But comfort still comes second to driver feel, and this car's connectedness to the pavement is unparalleled even on public roads. Quick, tactile steering and telepathic body movements make the GR 86 supremely fun to pedal up and down the backroads of upstate New York. The Premium trim, yet again, proves it's the one to get with better grip, improved style, and more safety than what's offered on the standard 86.
Opting for the base automatic gives you access to adaptive cruise control, a pre-collision warning, lane departure, and automatic high beams. But the Premium trim adds niceties like blind-spot monitoring with rear cross-traffic alert and automatic rear braking (with the automatic transmission equipped).
Beyond obvious underhood upgrades, the new GR 86 looks much cleaner from a visual standpoint. Downturned headlights with standard LED accents adorn the front end, black accents on each side of the bumper house functional vents, and the big-ish front grille – like many a Toyota product – makes the fascia look more aggressive than the one it replaces.
The back end of this car is beautiful. Sharp taillight fixtures with gloss black accents extend out from the trunk lid and over the rear fender, there's a swooping ducktail spoiler (on the Premium model) that makes this car look like a pricey running shoe, and a gloss black diffuser surrounds dual exhaust tips.
If you were worried Toyota’s beloved coupe might lose some of its allure with more power (as I was), don’t.
The new GR 86 is technically larger than the one it replaces, but just barely. The overall length grows by about an inch, and the wheelbase stretches by just 0.2 inches, and there are some visible size distinctions when you put the two cars side by side. The front and rear overhangs of this new model extend out slightly further than on the previous version – but only keen eyes will be able to tell the difference.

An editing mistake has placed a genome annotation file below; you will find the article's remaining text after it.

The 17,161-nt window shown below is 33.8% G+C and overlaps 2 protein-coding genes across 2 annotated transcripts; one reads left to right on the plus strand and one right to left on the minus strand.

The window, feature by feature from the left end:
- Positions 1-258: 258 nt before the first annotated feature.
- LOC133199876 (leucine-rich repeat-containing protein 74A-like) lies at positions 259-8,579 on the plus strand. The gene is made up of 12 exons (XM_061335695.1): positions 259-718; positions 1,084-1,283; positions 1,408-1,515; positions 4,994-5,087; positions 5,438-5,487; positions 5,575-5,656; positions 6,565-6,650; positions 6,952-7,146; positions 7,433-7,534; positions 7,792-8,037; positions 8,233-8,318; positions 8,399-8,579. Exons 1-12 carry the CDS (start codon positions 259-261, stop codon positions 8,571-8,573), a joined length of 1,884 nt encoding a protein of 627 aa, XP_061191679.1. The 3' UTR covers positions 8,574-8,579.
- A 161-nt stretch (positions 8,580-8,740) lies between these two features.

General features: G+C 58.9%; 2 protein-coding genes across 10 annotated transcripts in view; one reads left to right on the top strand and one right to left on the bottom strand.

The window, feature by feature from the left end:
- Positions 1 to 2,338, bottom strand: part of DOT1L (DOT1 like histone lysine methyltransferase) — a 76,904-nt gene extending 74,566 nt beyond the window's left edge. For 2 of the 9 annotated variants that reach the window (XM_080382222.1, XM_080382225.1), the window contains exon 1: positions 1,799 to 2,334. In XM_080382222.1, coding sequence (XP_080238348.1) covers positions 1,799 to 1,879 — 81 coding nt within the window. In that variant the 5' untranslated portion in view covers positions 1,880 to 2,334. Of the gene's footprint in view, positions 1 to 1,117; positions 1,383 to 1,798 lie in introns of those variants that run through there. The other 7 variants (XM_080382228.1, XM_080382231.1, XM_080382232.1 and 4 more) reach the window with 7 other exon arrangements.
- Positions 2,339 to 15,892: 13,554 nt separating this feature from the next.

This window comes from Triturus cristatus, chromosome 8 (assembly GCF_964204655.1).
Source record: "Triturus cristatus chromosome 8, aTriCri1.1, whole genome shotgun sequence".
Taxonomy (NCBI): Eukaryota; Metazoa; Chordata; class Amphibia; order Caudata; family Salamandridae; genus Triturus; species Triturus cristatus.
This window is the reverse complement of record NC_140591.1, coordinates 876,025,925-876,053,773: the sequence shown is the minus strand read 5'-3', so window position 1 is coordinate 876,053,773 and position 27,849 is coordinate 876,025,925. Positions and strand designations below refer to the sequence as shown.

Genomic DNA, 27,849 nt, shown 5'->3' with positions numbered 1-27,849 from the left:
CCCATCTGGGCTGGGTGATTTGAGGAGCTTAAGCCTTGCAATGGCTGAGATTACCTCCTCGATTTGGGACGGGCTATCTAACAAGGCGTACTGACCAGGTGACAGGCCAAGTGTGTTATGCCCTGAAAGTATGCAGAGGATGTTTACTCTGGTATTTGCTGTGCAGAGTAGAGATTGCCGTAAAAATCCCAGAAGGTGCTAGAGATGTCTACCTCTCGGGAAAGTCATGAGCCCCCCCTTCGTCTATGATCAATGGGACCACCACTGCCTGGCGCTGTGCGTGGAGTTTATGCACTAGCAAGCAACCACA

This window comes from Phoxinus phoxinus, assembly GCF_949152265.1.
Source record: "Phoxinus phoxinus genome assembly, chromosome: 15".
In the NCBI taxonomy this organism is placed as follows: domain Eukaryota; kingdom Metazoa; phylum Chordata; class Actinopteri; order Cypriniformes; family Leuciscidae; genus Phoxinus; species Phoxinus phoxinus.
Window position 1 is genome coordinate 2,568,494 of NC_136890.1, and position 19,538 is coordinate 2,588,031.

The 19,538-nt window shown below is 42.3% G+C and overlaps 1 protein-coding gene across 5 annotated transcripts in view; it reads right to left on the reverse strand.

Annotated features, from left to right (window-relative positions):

Inside, Toyota tweaked the cabin rather than fully redesigning it. A larger 8.0-inch touchscreen infotainment system now adorns the center dash, and it's a welcomed upgrade over last year's less-than-stellar 7.0-inch screen. The graphics are cleaner and the overall layout is easier to use. There's also a new digital cluster behind the steering wheel that offers more customization and simply looks cooler than last year's analog-only setup, with a fun retro JDM retro theme.
Nicer materials like leather and Alcantara dot the dash and door panels, and leather covers the steering wheel and shift knob, while the refreshed sport buckets seats don the same materials – and they are noticeably comfier than last year's chairs. The backseats are still what we'd call “for insurance purposes only” – meaning you won't be able to sit back there for more than five minutes – but they do also get the nicer materials, which makes them acceptable in a pinch.
Toyota hasn't officially announced pricing for the 2022 GR 86 (we'll give it an official verdict once that's available), but the company says its new coupe will cost “under $30,000” to start. The Premium model will likely ask just over $30,000 with bigger wheels, a better interior, and some additional safety equipment. But considering all you get, this car remains the same performance bargain its predecessor was.
If you were worried Toyota’s beloved coupe might lose some of its allure with more power (as I was), don’t. The 2022 Toyota GR 86 maintains its analog charm but does so with more of everything – more grunt, more grip, and more style. It’s a strong second act for a car that was nearly perfect in the first place.
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2021 Toyota GR 86 Premium